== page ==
“Sloppy Wet” v “Unforseen”
This post started off as a simple ‘I’ve found a cool link about this so I’ll share it’ and then kept growing until I thought “I know, I’ll write a post!”. I’m really not the first to write a post about this, I probably won’t be the last, and I’m probably just jumping on the bandwagon but hey…I want to jump on this bandwagon ‘cos it bothers me. (maybe it shouldn’t, but it does)
Anyways, about 2 years ago I discovered a song, by a man called John Mark McMillan, a song called “How He Loves”. It’s a beautiful, poetic, awesome, powerful worship song. It’s a song that has stayed with me, that I sing most days, that I YouTube most weeks, that I can’t get enough because I love how it speaks to me and how I meet with God whenever I hear it.
But it has caused controversy because of one simple line: “heaven meets earth like a sloppy wet kiss”. Not your normal lyric for a worship song, and in fact has been deemed too controversial for some people. David Crowder Band covered the song and changed the line to “unforseen kiss”. I’ve heard of other churches change it to “passionate kiss” or “wedding day kiss”, or strangely “heaven meets earth and I cannot resist”.
I don’t have any issues with singing sloppy wet kiss. I won’t go into the details behind the line, or the song as I don’t want to duplicate what others have already written, but check out the links to the blogs that do write about it below. For me I love the imagery, meeting God in the mess, in the passion, in the excitement. Not kissing God, but encountering Him where I am. Not somewhere perfect, not a neat little peck on the cheek, but God and me, in the mess of life.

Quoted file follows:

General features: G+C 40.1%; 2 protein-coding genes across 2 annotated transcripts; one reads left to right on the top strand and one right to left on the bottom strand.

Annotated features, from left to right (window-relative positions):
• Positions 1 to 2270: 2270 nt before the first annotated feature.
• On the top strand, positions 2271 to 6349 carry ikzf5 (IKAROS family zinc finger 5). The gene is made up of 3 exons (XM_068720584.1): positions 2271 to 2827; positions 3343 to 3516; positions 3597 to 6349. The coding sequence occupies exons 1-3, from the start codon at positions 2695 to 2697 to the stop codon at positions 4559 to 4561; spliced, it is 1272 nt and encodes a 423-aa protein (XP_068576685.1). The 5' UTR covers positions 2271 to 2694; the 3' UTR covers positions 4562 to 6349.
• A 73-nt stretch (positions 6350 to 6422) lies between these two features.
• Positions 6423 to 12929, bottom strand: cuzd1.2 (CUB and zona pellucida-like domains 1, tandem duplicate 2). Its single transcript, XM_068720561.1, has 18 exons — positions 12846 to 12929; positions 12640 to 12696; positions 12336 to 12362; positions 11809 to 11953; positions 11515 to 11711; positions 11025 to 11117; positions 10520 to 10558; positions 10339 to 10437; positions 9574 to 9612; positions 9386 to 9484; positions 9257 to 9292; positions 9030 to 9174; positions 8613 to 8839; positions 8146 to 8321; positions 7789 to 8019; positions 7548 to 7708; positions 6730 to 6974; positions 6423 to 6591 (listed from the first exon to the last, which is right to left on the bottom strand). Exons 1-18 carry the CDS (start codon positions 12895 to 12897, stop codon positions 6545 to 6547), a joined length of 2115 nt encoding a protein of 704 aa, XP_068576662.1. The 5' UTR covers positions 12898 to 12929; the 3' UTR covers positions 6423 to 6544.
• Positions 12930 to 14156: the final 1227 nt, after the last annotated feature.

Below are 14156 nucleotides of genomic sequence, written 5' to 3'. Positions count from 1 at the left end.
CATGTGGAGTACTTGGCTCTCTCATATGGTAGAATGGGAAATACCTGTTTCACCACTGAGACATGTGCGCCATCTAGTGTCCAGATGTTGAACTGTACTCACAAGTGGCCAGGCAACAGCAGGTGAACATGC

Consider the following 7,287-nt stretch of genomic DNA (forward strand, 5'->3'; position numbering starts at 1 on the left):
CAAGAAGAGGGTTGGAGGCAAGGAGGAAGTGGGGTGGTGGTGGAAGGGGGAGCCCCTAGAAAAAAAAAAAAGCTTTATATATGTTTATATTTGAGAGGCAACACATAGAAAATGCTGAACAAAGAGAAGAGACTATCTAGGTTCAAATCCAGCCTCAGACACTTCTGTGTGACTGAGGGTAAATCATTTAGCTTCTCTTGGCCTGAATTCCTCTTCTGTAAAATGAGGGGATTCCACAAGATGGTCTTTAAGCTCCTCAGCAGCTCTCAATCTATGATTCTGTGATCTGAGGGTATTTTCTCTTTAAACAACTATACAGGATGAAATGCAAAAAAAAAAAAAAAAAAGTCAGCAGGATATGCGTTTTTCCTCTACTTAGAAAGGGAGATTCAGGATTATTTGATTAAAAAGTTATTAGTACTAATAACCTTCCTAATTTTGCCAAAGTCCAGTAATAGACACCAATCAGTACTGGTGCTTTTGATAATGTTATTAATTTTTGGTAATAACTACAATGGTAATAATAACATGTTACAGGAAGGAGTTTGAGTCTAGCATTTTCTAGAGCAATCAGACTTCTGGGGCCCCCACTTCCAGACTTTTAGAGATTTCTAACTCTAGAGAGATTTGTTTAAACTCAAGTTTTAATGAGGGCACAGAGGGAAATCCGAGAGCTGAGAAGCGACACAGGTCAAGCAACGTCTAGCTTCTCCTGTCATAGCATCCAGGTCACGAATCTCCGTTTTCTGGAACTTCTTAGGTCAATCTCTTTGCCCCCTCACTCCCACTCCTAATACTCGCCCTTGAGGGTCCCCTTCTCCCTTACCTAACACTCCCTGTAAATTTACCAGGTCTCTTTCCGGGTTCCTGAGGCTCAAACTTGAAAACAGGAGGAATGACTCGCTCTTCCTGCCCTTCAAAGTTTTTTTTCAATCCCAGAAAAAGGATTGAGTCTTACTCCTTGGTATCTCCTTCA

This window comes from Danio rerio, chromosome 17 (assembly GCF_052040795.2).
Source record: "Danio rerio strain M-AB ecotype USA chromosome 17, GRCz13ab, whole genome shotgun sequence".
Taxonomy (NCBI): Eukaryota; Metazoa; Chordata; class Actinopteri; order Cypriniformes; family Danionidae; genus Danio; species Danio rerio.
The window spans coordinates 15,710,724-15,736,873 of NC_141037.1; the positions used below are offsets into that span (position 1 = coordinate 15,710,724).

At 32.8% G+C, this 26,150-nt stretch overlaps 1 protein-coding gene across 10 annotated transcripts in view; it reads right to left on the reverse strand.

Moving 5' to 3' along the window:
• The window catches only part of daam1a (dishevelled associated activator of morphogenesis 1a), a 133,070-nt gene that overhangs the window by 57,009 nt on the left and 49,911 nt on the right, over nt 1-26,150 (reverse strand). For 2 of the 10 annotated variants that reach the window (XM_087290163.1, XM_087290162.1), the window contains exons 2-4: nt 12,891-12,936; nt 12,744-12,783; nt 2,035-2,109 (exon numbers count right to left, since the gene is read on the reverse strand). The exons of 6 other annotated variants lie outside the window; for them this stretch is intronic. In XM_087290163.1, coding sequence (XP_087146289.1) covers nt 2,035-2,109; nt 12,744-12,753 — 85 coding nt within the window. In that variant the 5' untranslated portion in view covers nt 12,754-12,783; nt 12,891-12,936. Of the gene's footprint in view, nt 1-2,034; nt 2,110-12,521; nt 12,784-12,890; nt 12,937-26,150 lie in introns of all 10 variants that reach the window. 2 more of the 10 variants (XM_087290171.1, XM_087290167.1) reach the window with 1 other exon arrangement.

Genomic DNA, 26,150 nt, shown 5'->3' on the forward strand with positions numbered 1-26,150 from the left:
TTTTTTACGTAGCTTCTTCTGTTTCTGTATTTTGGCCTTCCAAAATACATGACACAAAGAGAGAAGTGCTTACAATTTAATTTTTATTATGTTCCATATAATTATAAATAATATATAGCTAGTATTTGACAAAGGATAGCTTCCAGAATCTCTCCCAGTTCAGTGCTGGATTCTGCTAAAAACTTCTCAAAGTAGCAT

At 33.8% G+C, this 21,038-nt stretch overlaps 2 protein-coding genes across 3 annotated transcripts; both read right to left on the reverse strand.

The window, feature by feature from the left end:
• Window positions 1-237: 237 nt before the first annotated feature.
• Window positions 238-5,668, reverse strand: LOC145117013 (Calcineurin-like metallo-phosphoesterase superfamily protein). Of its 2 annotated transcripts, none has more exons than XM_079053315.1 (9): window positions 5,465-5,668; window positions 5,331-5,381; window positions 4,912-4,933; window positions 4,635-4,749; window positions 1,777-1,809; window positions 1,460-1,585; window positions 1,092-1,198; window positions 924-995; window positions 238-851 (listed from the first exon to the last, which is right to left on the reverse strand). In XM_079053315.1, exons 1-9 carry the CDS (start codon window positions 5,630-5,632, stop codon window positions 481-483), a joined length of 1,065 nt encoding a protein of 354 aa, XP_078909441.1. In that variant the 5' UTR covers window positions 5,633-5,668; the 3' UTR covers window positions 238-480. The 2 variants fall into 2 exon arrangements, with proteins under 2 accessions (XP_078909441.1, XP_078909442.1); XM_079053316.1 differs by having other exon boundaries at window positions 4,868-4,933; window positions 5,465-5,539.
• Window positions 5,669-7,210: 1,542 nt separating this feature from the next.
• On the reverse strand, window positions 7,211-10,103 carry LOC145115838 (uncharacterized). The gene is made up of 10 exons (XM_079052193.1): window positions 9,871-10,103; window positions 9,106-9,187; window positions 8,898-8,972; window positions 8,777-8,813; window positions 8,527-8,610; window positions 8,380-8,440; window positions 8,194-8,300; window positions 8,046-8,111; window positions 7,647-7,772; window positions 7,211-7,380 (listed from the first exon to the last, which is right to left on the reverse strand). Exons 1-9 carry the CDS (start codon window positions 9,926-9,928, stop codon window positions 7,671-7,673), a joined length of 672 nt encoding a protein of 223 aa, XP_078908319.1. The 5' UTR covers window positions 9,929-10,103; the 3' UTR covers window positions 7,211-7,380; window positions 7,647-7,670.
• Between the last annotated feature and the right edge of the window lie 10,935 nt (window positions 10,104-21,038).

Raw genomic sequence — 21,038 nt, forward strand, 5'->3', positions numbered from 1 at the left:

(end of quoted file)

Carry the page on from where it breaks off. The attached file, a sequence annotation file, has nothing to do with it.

When I introduced this song to our church we started singing “sloppy wet”, recently I noticed we’ve moved to “unforseen” and it bothers me. I make the point of singing sloppy wet, but it still bothers me. Why do we feel the need to change the words in case they cause offense? Who are we to change the message of what God has given to someone else? Christianity isn’t a ‘go quietly into the night’ kind of faith, it’s an in-your-face-challenge-you-to-live-better-lives kind of faith…
Below are some links to help you think about this a bit more…
Here’s John Mark McMillan’s blog where he explains the line a bit more:
Here’s a slightly more humorous look at it:
In case you don’t know the story…check out this vid:
And, if you want to hear one of the most passionate versions of this song (one that nearly makes me cry every time I hear it):
P.S – If you like this, check out more of JMM on Spotify – seriously good songwriter…